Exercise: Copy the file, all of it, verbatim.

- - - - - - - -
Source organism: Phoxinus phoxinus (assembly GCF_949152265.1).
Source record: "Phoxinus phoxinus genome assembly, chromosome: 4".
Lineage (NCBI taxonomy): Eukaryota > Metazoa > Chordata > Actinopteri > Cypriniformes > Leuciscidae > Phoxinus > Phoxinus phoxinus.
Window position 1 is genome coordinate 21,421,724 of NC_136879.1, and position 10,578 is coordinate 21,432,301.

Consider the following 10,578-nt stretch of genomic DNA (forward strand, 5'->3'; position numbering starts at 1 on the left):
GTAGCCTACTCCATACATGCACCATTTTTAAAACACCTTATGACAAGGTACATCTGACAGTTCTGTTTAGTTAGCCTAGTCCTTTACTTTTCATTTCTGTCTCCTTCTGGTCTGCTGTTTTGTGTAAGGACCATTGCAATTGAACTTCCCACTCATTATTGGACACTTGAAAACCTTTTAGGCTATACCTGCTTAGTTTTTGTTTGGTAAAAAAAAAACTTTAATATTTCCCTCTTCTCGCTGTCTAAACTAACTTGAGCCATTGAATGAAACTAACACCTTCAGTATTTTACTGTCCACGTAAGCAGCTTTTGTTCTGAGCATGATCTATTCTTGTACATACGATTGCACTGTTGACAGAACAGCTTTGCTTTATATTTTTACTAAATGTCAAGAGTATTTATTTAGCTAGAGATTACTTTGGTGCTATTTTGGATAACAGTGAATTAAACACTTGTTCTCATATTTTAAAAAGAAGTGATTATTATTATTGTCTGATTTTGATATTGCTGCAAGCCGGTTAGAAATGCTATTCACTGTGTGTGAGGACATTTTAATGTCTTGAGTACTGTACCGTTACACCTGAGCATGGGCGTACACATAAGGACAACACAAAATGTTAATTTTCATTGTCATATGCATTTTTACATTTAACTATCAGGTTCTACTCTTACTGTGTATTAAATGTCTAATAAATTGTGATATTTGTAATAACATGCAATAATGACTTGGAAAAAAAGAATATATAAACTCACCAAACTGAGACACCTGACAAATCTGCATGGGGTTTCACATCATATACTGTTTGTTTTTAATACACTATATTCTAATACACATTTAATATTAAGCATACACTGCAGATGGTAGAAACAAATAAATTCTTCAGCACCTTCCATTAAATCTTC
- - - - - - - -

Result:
Source organism: Phoxinus phoxinus (assembly GCF_949152265.1).
Source record: "Phoxinus phoxinus genome assembly, chromosome: 4".
Lineage (NCBI taxonomy): Eukaryota > Metazoa > Chordata > Actinopteri > Cypriniformes > Leuciscidae > Phoxinus > Phoxinus phoxinus.
Window position 1 is genome coordinate 21,421,724 of NC_136879.1, and position 10,578 is coordinate 21,432,301.

Consider the following 10,578-nt stretch of genomic DNA (forward strand, 5'->3'; position numbering starts at 1 on the left):
GTAGCCTACTCCATACATGCACCATTTTTAAAACACCTTATGACAAGGTACATCTGACAGTTCTGTTTAGTTAGCCTAGTCCTTTACTTTTCATTTCTGTCTCCTTCTGGTCTGCTGTTTTGTGTAAGGACCATTGCAATTGAACTTCCCACTCATTATTGGACACTTGAAAACCTTTTAGGCTATACCTGCTTAGTTTTTGTTTGGTAAAAAAAAAACTTTAATATTTCCCTCTTCTCGCTGTCTAAACTAACTTGAGCCATTGAATGAAACTAACACCTTCAGTATTTTACTGTCCACGTAAGCAGCTTTTGTTCTGAGCATGATCTATTCTTGTACATACGATTGCACTGTTGACAGAACAGCTTTGCTTTATATTTTTACTAAATGTCAAGAGTATTTATTTAGCTAGAGATTACTTTGGTGCTATTTTGGATAACAGTGAATTAAACACTTGTTCTCATATTTTAAAAAGAAGTGATTATTATTATTGTCTGATTTTGATATTGCTGCAAGCCGGTTAGAAATGCTATTCACTGTGTGTGAGGACATTTTAATGTCTTGAGTACTGTACCGTTACACCTGAGCATGGGCGTACACATAAGGACAACACAAAATGTTAATTTTCATTGTCATATGCATTTTTACATTTAACTATCAGGTTCTACTCTTACTGTGTATTAAATGTCTAATAAATTGTGATATTTGTAATAACATGCAATAATGACTTGGAAAAAAAGAATATATAAACTCACCAAACTGAGACACCTGACAAATCTGCATGGGGTTTCACATCATATACTGTTTGTTTTTAATACACTATATTCTAATACACATTTAATATTAAGCATACACTGCAGATGGTAGAAACAAATAAATTCTTCAGCACCTTCCATTAAATCTTC